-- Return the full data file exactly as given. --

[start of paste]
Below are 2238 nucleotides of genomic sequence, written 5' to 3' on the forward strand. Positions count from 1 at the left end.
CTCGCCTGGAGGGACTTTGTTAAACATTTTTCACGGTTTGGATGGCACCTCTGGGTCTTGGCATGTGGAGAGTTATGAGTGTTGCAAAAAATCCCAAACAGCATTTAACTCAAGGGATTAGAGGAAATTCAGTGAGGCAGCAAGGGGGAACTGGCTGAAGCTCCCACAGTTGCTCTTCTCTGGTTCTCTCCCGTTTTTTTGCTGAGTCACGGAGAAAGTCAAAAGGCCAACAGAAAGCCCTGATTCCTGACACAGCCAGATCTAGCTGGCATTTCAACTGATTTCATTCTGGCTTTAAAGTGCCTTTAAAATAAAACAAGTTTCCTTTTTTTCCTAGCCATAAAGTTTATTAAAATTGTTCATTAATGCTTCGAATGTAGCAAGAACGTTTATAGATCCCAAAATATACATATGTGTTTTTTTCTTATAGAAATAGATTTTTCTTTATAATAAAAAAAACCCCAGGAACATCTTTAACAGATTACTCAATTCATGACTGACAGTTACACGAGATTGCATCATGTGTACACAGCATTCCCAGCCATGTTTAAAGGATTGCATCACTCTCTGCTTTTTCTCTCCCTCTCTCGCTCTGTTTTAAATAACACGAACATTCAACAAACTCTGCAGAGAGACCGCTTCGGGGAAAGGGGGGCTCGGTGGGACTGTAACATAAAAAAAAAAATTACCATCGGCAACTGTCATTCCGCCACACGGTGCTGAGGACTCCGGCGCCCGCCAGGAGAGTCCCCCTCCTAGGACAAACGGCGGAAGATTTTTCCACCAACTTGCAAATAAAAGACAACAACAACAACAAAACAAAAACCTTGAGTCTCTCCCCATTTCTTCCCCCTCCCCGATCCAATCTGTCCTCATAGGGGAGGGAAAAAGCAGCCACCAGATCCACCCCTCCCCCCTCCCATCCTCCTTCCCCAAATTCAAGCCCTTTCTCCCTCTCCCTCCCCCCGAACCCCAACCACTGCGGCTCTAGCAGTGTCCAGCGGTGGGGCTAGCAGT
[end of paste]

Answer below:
Below are 2238 nucleotides of genomic sequence, written 5' to 3' on the forward strand. Positions count from 1 at the left end.
CTCGCCTGGAGGGACTTTGTTAAACATTTTTCACGGTTTGGATGGCACCTCTGGGTCTTGGCATGTGGAGAGTTATGAGTGTTGCAAAAAATCCCAAACAGCATTTAACTCAAGGGATTAGAGGAAATTCAGTGAGGCAGCAAGGGGGAACTGGCTGAAGCTCCCACAGTTGCTCTTCTCTGGTTCTCTCCCGTTTTTTTGCTGAGTCACGGAGAAAGTCAAAAGGCCAACAGAAAGCCCTGATTCCTGACACAGCCAGATCTAGCTGGCATTTCAACTGATTTCATTCTGGCTTTAAAGTGCCTTTAAAATAAAACAAGTTTCCTTTTTTTCCTAGCCATAAAGTTTATTAAAATTGTTCATTAATGCTTCGAATGTAGCAAGAACGTTTATAGATCCCAAAATATACATATGTGTTTTTTTCTTATAGAAATAGATTTTTCTTTATAATAAAAAAAACCCCAGGAACATCTTTAACAGATTACTCAATTCATGACTGACAGTTACACGAGATTGCATCATGTGTACACAGCATTCCCAGCCATGTTTAAAGGATTGCATCACTCTCTGCTTTTTCTCTCCCTCTCTCGCTCTGTTTTAAATAACACGAACATTCAACAAACTCTGCAGAGAGACCGCTTCGGGGAAAGGGGGGCTCGGTGGGACTGTAACATAAAAAAAAAAATTACCATCGGCAACTGTCATTCCGCCACACGGTGCTGAGGACTCCGGCGCCCGCCAGGAGAGTCCCCCTCCTAGGACAAACGGCGGAAGATTTTTCCACCAACTTGCAAATAAAAGACAACAACAACAACAAAACAAAAACCTTGAGTCTCTCCCCATTTCTTCCCCCTCCCCGATCCAATCTGTCCTCATAGGGGAGGGAAAAAGCAGCCACCAGATCCACCCCTCCCCCCTCCCATCCTCCTTCCCCAAATTCAAGCCCTTTCTCCCTCTCCCTCCCCCCGAACCCCAACCACTGCGGCTCTAGCAGTGTCCAGCGGTGGGGCTAGCAGT